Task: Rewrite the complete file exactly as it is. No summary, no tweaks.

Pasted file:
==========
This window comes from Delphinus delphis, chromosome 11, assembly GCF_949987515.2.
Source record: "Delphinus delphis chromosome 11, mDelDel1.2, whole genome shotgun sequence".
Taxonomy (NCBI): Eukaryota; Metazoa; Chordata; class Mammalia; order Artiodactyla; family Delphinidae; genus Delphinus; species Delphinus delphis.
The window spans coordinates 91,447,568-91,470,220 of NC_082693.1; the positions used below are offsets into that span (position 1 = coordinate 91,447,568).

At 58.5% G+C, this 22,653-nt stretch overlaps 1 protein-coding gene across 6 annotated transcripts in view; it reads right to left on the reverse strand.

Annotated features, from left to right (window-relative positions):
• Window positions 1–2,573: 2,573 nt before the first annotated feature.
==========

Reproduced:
This window comes from Delphinus delphis, chromosome 11, assembly GCF_949987515.2.
Source record: "Delphinus delphis chromosome 11, mDelDel1.2, whole genome shotgun sequence".
Taxonomy (NCBI): Eukaryota; Metazoa; Chordata; class Mammalia; order Artiodactyla; family Delphinidae; genus Delphinus; species Delphinus delphis.
The window spans coordinates 91,447,568-91,470,220 of NC_082693.1; the positions used below are offsets into that span (position 1 = coordinate 91,447,568).

At 58.5% G+C, this 22,653-nt stretch overlaps 1 protein-coding gene across 6 annotated transcripts in view; it reads right to left on the reverse strand.

Annotated features, from left to right (window-relative positions):
• Window positions 1–2,573: 2,573 nt before the first annotated feature.